The regnum christi member running the National Catholic Register, Tim Hoopes, was allowed to speak publicly on the matter -- he had to because the NCR is subscriber based. Antyhing less than a total recant on his part might affect income. $$$$ image control, you see.
And then the FOX News priest and the Rome correspondent priest showed up on the World Over. Even the timing of the "leak" is suspect to be timed on the wake of the Bishop Williamson mess. (see one theory here)
If you think this isn't orchestrated and carefully controlled process to control your emotions and reactions to them, you're nuts.
None of them suggest doing what Weigel's first things article really suggests which is an investigation by a guy apart from the "system" because 50 years of cover ups shows that the LC's are skilled at gaming the system.
The only upside to this is that its very easy to find LC/RC tools in the Catholic media these days.
All of the LC/RC PR have the surprise, shock, and even outrage, that show all of the synthetic emotions so that people can find whatever they are looking for, preserve income and operations, and keep the $$ moving in the movement, EXCEPT for a sincere expression of reform and an allowance for a process to reform them that might not be under their control.
This isn't some little problem contained in the life of Maciel -- it's a whole way of thinking and a charism he gave to an entire order. Kill the disease before it gets into the brain of the whole. Oh wait...
UPDATE: Baptists agree on the orchestration of LC/RC PR (btw... doesn't the LC logo look a lot like the Legatus one?)
.... Lord Jesus, you have entrusted to us the mission of furthering the Legion and Regnum Christi... This mission comes to us as an utterly free, unforeseen, mysterious reality, out of all proportion to our abilities.This prayer illustrates the extent to which the Legion is wrapped up in Maciel's legacy. I don't know how a community can continue honoring the "spirit" or "charism" of Maciel, or look to Maciel as the one who has "made known" the traditions and lifestyle of the Legion, now considering Maciel's double life and his utter rejection of the "spirit" of the Legion. Simply taking Maciel's picture off the wall and stopping celebrations of Maciel's birthday and baptism day is not going to correct this problem in the internal workings of the Legion.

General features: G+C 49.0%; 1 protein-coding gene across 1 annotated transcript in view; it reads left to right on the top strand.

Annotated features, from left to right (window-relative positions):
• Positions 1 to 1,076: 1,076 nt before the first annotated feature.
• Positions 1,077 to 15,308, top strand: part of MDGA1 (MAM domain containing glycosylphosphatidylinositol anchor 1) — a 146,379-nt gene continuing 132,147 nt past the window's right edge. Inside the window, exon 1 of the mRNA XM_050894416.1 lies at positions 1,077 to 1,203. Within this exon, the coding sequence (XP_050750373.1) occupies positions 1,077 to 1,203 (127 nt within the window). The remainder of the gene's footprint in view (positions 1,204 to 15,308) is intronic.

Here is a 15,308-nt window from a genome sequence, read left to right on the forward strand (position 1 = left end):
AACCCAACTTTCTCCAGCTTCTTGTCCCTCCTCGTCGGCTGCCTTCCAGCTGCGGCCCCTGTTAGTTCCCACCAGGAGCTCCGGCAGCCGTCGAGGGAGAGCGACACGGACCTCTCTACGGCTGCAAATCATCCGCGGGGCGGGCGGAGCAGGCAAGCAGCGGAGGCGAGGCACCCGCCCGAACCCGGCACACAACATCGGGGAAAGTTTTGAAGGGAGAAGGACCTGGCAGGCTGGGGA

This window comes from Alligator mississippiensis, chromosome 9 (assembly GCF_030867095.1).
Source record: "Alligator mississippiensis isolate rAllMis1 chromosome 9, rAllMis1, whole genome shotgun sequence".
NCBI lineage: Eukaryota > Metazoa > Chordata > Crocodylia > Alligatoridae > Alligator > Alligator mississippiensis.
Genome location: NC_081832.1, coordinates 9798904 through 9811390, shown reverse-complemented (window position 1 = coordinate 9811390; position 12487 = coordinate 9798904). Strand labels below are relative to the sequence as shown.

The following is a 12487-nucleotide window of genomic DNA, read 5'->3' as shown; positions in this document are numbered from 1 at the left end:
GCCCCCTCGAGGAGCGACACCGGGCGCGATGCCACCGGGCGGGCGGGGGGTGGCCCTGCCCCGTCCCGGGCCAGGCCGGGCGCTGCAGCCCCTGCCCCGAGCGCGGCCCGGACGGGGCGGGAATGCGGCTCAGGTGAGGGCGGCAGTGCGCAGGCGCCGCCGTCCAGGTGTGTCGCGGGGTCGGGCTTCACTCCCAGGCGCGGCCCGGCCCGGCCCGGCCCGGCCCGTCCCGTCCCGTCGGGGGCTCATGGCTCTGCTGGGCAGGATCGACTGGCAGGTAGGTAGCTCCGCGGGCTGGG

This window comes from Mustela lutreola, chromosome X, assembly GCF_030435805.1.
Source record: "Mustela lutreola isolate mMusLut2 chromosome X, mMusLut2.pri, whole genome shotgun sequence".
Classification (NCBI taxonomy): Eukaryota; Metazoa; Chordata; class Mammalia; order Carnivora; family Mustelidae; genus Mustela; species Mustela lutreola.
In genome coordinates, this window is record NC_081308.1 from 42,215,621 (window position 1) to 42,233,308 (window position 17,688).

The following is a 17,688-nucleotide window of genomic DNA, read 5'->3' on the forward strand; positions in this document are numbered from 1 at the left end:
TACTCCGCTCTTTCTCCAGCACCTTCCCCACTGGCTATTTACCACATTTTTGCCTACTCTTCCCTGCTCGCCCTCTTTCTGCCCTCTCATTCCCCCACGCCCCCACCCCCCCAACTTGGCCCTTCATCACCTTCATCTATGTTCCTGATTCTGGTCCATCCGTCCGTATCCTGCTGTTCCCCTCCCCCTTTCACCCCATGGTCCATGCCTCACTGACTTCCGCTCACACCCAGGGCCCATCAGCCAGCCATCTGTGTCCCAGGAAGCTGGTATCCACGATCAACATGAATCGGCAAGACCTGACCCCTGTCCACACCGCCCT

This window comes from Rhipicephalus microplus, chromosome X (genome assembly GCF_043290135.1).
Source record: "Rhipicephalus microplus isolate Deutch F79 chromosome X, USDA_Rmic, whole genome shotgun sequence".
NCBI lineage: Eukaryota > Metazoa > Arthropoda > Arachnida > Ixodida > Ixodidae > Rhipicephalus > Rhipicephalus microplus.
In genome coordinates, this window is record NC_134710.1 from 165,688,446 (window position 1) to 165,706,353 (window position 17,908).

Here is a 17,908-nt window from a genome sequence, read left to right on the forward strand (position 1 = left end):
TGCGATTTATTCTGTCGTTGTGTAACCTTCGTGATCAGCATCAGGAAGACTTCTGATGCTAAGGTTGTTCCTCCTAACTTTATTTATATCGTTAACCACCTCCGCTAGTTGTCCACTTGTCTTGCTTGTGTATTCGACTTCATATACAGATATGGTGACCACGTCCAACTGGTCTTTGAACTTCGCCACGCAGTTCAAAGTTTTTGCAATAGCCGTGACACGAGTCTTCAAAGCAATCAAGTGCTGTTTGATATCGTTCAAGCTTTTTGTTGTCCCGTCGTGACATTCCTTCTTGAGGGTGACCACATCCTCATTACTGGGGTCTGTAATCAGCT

Since the Legion and the Movement will be vigorous and will flourish as long as the spirit of our founder is present and active in our lives and behavior, we ask you to open our eyes to the urgency of learning, assimilating and passing on the doctrine, spirit, apostolic methods, genuine traditions, discipline and lifestyle of the Legion and Regnum Christi, just as our founder has made them known to us, since this is our responsibility.
Lord, help us to adhere totally to the charism you inspired in our
... we ask from you what you ask of us: faith, great faith in your work, love for it, trust in its mission, docility, loyal collaboration, humility, a sense of responsibility, and fidelity. Amen.
UPDATE: From Vatican II's Perfectae Caritatis, the Council's decree on religious life: